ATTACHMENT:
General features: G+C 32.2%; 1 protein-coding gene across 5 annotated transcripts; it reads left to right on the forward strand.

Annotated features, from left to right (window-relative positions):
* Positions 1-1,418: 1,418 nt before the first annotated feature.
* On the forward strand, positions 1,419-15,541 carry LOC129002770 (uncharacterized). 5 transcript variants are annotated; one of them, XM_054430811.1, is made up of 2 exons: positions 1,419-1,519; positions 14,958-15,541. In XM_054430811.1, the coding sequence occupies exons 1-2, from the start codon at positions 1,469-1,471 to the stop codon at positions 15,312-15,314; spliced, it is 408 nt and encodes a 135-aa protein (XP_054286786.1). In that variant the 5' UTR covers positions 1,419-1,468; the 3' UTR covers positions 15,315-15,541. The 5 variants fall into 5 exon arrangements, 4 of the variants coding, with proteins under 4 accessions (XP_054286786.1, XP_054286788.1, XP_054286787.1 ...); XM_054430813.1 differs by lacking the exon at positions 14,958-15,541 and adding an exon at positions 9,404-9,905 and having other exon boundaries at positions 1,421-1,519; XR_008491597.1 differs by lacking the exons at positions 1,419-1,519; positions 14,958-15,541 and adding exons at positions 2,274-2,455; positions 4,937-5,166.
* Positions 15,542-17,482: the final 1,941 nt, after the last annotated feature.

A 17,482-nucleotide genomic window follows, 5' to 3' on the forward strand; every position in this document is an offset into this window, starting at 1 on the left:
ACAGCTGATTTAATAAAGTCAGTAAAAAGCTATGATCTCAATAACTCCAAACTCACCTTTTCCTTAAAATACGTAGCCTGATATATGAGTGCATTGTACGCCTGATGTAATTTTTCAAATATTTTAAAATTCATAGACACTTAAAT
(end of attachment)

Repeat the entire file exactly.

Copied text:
General features: G+C 32.2%; 1 protein-coding gene across 5 annotated transcripts; it reads left to right on the forward strand.

Annotated features, from left to right (window-relative positions):
* Positions 1-1,418: 1,418 nt before the first annotated feature.
* On the forward strand, positions 1,419-15,541 carry LOC129002770 (uncharacterized). 5 transcript variants are annotated; one of them, XM_054430811.1, is made up of 2 exons: positions 1,419-1,519; positions 14,958-15,541. In XM_054430811.1, the coding sequence occupies exons 1-2, from the start codon at positions 1,469-1,471 to the stop codon at positions 15,312-15,314; spliced, it is 408 nt and encodes a 135-aa protein (XP_054286786.1). In that variant the 5' UTR covers positions 1,419-1,468; the 3' UTR covers positions 15,315-15,541. The 5 variants fall into 5 exon arrangements, 4 of the variants coding, with proteins under 4 accessions (XP_054286786.1, XP_054286788.1, XP_054286787.1 ...); XM_054430813.1 differs by lacking the exon at positions 14,958-15,541 and adding an exon at positions 9,404-9,905 and having other exon boundaries at positions 1,421-1,519; XR_008491597.1 differs by lacking the exons at positions 1,419-1,519; positions 14,958-15,541 and adding exons at positions 2,274-2,455; positions 4,937-5,166.
* Positions 15,542-17,482: the final 1,941 nt, after the last annotated feature.

A 17,482-nucleotide genomic window follows, 5' to 3' on the forward strand; every position in this document is an offset into this window, starting at 1 on the left:
ACAGCTGATTTAATAAAGTCAGTAAAAAGCTATGATCTCAATAACTCCAAACTCACCTTTTCCTTAAAATACGTAGCCTGATATATGAGTGCATTGTACGCCTGATGTAATTTTTCAAATATTTTAAAATTCATAGACACTTAAAT